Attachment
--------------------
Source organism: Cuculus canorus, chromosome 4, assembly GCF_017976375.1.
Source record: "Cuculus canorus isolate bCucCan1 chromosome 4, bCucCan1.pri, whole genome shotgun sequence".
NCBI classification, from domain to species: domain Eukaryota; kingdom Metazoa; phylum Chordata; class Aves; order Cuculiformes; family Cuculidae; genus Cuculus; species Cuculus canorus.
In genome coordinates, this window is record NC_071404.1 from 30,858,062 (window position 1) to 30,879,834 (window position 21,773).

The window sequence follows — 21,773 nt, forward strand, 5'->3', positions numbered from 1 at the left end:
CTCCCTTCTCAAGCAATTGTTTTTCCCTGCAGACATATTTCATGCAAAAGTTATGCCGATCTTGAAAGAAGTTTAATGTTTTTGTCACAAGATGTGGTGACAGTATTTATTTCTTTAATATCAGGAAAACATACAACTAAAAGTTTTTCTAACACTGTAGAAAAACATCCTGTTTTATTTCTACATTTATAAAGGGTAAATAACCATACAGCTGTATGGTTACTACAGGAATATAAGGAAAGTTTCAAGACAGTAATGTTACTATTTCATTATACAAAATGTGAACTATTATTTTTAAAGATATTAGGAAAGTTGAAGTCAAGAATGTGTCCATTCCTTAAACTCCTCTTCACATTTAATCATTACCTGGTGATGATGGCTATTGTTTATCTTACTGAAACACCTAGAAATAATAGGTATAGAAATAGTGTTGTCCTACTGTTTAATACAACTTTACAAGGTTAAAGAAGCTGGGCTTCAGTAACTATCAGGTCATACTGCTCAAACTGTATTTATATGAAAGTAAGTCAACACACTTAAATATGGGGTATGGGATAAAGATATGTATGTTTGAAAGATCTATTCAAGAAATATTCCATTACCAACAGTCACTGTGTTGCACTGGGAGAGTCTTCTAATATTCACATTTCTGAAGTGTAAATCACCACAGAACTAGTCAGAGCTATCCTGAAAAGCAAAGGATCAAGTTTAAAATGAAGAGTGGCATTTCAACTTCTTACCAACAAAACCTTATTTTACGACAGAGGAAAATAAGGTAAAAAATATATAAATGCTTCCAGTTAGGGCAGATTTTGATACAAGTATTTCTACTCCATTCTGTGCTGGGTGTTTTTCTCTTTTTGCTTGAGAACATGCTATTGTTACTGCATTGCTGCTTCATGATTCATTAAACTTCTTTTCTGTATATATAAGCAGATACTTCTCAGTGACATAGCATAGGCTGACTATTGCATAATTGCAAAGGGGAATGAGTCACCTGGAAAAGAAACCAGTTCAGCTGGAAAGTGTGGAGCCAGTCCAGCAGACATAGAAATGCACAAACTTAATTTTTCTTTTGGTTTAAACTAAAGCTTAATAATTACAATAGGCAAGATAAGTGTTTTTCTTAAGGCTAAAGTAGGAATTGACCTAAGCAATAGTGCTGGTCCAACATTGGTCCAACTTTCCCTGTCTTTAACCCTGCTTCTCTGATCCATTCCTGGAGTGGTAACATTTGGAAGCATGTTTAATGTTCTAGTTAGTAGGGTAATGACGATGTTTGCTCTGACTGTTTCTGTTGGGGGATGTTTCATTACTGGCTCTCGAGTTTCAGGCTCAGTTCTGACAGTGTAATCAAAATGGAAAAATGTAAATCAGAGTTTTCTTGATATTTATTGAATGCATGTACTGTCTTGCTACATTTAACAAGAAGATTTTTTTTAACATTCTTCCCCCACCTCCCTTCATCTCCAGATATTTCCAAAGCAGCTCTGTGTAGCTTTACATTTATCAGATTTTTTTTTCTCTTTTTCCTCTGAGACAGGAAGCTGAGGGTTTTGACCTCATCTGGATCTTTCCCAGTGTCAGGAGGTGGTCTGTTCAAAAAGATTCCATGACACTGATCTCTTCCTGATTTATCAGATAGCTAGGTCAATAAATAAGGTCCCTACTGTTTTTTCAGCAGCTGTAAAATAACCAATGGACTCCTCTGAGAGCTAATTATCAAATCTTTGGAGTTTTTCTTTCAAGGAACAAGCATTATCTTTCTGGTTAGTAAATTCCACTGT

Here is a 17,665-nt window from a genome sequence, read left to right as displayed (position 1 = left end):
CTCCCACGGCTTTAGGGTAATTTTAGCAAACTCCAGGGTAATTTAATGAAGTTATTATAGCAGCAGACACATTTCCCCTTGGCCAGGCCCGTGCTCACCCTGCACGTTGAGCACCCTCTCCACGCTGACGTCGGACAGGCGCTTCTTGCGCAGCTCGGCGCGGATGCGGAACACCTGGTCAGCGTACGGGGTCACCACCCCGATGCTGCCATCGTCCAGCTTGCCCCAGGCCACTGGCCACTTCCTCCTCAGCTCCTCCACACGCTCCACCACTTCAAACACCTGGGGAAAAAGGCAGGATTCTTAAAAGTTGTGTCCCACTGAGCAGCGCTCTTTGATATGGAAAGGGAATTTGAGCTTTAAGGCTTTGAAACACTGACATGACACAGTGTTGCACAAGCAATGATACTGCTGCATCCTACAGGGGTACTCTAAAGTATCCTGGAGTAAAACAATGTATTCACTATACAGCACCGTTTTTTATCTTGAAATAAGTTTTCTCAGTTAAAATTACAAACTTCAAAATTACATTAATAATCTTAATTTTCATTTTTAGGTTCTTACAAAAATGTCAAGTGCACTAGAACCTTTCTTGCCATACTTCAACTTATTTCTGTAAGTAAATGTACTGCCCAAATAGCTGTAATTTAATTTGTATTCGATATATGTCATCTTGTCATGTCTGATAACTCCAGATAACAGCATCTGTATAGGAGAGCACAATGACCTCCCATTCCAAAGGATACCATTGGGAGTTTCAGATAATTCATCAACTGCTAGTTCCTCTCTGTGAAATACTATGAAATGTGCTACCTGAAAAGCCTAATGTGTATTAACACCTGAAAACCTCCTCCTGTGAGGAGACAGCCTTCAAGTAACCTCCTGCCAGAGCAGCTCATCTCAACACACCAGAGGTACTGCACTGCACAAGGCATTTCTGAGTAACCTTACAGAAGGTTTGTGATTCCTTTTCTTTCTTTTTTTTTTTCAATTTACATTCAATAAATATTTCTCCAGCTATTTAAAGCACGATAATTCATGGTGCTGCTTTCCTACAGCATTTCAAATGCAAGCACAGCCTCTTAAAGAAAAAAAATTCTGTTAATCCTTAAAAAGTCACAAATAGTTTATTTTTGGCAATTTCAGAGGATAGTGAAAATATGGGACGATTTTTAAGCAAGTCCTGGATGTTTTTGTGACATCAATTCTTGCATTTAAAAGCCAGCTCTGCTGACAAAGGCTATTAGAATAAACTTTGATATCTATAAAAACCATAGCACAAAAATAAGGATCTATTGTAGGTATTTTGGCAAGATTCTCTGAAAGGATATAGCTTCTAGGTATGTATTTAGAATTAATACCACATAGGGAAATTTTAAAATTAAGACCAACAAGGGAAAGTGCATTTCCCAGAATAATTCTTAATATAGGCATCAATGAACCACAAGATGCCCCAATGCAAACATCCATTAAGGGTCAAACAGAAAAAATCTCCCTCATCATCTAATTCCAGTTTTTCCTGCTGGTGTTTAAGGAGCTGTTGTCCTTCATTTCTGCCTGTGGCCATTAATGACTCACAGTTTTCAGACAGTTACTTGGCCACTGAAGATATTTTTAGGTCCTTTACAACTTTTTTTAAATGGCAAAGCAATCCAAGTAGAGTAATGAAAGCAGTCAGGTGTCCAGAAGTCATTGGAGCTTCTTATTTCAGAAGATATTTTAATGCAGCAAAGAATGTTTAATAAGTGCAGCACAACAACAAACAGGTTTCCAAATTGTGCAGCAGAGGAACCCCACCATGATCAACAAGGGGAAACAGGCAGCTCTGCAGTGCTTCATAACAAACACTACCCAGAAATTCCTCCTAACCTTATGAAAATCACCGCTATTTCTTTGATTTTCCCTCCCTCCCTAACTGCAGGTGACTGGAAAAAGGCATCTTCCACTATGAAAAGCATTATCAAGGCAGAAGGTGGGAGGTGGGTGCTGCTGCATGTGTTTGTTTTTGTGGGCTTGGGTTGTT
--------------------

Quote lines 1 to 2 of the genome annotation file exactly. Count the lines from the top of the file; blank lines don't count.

Source organism: Cuculus canorus, chromosome 4, assembly GCF_017976375.1.
Source record: "Cuculus canorus isolate bCucCan1 chromosome 4, bCucCan1.pri, whole genome shotgun sequence".